Sandvik Mining and Rock Solutions has extensive experience in designing and implementing digital tools, including equipment health monitoring and process management. Its AutoMine® automation offering operates on 59 mining sites globally, while its OptiMine® suite of digital solutions is active on 66 connected sites. The ‘My Sandvik’ customer portal, a web-based digital hub, serves 214 sites and its Newtrax technology in wireless IoT connectivity is operating on 115 sites.

“Monitoring equipment health through My Sandvik Digital Services Solutions allows users to draw down telemetry data from their equipment in real time,” he says. “The data is automatically compiled into the required report format for quick analysis and response.”

The next aspect to be addressed is the actual management of the process being monitored, he says. This is where Sandvik’s Task Management and Scheduler – part of its Optimine suite of digital solutions – can be applied.

“This allows a tablet to be fitted to an item of equipment so that an underground operator can accept tasks and provide real-time progress reports on those tasks,” he says. “The more advanced the equipment, the more data can be extracted and communicated automatically without operator intervention.”

The solutions allow for data to be recorded on equipment’s key operations – such as the weight of loads in a loader bucket. Telemetry on the equipment gives valuable insight into the equipment’s availability and performance so management can respond.

“When starting digital journeys, the focus must be on improving current operations,” McCoy says. “This means getting work started on time, for instance, before moving onto optimisation efforts. Most digital implementations will battle if the starting point is trying to increase productivity before getting the basics right.”

Sandvik expands productivity and safety-focused offering with new OptiMine modules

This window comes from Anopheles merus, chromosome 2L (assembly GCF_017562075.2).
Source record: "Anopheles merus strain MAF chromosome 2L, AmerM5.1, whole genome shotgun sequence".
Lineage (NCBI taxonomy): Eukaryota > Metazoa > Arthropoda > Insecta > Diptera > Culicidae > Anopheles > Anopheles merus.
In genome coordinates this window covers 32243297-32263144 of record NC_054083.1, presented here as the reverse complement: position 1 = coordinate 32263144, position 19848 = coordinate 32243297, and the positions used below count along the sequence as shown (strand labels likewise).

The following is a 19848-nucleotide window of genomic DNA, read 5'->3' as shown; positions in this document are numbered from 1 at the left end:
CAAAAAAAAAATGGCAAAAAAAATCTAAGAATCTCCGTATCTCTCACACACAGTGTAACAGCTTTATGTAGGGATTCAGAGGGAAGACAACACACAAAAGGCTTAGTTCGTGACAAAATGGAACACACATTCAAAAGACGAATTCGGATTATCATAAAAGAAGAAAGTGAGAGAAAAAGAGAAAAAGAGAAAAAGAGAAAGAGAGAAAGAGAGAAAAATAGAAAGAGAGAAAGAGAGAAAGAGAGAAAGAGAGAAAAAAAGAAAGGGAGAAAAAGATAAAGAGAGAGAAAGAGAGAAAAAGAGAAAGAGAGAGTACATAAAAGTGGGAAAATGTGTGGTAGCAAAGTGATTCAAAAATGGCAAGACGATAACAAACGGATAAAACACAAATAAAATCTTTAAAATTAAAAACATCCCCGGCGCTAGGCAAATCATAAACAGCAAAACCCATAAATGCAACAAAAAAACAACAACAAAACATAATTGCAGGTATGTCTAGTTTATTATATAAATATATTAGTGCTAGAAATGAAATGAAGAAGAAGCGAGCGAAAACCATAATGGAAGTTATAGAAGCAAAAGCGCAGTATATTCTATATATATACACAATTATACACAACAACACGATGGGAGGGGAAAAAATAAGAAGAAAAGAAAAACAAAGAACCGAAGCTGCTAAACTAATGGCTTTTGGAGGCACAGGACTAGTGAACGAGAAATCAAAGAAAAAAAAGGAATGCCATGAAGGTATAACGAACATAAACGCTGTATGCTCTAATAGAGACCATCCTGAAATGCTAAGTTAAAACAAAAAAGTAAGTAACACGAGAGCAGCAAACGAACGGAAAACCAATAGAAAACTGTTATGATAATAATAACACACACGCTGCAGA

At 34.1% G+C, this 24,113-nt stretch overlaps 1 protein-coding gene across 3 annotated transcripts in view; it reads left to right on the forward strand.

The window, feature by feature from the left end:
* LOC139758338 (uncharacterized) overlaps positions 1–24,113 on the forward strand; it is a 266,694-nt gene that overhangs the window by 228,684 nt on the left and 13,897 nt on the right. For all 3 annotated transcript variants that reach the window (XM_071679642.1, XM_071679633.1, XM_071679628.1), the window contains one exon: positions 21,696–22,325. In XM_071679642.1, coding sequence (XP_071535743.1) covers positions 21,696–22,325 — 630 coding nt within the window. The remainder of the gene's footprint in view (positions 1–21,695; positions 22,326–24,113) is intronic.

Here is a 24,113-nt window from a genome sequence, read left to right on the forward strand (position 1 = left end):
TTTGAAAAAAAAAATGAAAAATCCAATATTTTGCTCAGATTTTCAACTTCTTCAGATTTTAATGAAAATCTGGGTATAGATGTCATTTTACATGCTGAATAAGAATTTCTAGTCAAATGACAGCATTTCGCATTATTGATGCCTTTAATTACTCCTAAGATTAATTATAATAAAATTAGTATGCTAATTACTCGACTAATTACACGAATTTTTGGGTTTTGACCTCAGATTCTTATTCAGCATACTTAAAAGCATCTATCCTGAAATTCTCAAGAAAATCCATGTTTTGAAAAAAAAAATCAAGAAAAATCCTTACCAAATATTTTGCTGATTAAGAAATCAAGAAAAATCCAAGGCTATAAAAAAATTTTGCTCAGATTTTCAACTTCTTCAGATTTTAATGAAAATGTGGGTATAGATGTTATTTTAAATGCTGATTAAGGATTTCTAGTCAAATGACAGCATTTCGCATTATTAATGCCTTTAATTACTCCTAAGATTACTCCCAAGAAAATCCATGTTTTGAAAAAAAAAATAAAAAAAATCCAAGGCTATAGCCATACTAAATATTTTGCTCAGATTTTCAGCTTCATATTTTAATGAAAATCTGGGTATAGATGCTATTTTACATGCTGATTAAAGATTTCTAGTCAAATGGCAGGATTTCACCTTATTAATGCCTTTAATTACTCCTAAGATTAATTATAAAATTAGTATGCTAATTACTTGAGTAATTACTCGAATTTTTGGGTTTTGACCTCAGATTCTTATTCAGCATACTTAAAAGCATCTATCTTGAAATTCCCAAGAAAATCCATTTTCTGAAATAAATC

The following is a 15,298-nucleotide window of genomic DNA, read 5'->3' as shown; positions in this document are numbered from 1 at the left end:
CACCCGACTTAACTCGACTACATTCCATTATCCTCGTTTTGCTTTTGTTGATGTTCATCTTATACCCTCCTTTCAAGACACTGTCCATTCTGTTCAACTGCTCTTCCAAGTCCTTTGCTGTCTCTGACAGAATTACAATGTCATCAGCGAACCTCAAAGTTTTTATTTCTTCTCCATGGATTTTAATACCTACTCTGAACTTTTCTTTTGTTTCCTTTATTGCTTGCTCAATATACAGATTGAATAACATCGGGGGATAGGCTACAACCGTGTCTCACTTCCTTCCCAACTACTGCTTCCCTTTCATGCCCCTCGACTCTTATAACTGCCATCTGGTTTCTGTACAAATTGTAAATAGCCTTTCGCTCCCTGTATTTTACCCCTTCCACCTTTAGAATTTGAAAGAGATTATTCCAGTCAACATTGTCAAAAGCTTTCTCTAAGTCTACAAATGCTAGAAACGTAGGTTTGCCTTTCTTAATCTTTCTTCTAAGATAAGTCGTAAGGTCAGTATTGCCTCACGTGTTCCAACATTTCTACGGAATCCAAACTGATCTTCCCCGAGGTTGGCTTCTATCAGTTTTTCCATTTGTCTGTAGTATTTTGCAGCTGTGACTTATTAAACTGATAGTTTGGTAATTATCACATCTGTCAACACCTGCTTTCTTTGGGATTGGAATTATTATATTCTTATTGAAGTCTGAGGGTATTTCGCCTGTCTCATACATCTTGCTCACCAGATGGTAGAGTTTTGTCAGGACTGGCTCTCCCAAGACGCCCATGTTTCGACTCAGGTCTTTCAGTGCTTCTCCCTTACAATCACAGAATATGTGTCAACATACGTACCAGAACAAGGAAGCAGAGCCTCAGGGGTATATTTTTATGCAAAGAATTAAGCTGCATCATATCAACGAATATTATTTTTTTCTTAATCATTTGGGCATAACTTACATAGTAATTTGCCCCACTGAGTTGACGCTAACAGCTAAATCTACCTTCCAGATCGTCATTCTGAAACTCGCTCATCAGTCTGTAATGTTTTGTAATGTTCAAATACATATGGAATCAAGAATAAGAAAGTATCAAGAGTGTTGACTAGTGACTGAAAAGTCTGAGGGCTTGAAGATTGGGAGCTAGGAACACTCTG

Sandvik Mining and Rock Technology says it has devised the most comprehensive solution for optimising underground hard-rock mining production and processes with new OptiMine® functionality.

Continuing the development of this platform, the newest OptiMine modules expand the existing offering focused on increasing productivity and improving safety, the company says. The new functionalities include smart scheduling, evacuation assistance, and a playback feature.

“Sandvik has always worked with customers around the world to address the key issues that affect productivity and safety,” it said. “And, with customer focus in mind, our engineering team develops new digital solutions to increase operational effectiveness. These tools connect thousands of pieces of Sandvik and non-Sandvik equipment around the world. The latest extensions to the OptiMine suite of solutions add enhanced visibility and control.”

OptiMine Evacuation Assistant (pictured) visualises an evacuation mode, searching for the nearest safe places underground and providing the visibility of personnel locations, according to the company. It guides personnel to the nearest rescue chamber depending on their locations and rescue chamber capacities, making sure they were able to reach a rescue chamber safely. It helps to execute evacuation timely and to focus on things that matter the most, Sandvik says.